Joseph Henry Sharp's Crow Encampment led an auction of Western and Native American art at Cowan's on September 20 in Cincinnati. It sold for $309,000 - an increase of 209% on its $100,000 high estimate.
The painting dates from 1902 and shows an encampment of Plains Indians. Sharp was a well-known chronicler of Native American customs and cultural life. Another piece by Sharp, Pueblo Drummer, realised an impressive $99,000.
Sharp's paintings often sell in the six-figure range. Squaw Winter remains his highest selling work - it achieved $1.1m in 2004.
The auction also featured a selection of pieces from the Marvin L Lince collection - including a Great Lakes tomahawk with a brass and silver inlay that sold for $93,000 against an estimate of $50,000-70,000.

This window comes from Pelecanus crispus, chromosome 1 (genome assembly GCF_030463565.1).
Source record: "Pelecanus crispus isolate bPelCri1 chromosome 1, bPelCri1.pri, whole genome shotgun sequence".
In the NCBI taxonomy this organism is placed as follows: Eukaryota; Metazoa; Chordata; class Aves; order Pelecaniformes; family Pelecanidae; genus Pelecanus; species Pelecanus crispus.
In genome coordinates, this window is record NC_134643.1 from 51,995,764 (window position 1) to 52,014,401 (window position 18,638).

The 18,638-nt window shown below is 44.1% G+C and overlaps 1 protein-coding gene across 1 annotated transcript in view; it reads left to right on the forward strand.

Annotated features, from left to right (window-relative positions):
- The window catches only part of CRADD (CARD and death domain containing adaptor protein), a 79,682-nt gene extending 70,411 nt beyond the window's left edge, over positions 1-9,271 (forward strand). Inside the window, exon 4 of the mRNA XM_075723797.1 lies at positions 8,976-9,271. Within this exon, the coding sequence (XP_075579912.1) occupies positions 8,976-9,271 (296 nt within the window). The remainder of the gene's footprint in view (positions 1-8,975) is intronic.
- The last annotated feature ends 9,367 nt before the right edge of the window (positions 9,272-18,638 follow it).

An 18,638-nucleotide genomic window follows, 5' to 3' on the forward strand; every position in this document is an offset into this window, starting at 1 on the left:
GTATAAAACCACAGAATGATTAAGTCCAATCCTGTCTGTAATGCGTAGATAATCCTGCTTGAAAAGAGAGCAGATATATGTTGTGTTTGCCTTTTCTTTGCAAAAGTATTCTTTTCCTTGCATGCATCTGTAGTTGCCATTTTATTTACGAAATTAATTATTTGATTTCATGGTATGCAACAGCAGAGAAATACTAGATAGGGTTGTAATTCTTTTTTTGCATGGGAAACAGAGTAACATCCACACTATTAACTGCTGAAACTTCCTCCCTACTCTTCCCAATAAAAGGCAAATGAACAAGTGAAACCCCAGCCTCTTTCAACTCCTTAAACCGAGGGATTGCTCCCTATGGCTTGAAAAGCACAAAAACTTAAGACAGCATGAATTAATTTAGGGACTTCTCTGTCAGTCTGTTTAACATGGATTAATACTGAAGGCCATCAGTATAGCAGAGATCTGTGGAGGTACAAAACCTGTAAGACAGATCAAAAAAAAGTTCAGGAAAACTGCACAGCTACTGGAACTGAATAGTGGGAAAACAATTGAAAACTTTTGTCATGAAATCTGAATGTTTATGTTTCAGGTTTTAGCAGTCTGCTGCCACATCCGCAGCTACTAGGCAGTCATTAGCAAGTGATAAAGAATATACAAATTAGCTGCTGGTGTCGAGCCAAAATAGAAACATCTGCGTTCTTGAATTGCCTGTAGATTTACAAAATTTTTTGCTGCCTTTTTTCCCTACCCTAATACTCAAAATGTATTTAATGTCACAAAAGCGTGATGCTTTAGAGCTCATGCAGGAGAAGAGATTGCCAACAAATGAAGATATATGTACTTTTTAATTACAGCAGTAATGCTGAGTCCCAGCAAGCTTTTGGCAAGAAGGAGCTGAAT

A dag knife and sheath, made by Blackfeet Indians and once the property of Chief Crow Foot, also sold for an impressive $78,000.
Crow Foot was a renowned warrior who took part in a number of tribal battles. In 1870, when he became chief, he made peace with his Cree neighbours and welcomed the Northwest Mounted Police to Blackfoot territory.
A Red River Metis quilted hide knife sheath and dag knife brought $54,000 - towards the upper end of its $45,000-55,000 valuation. The knife was likely a presentation gift from a Native American chief to a British official.
We have Geronimo's hair for sale.
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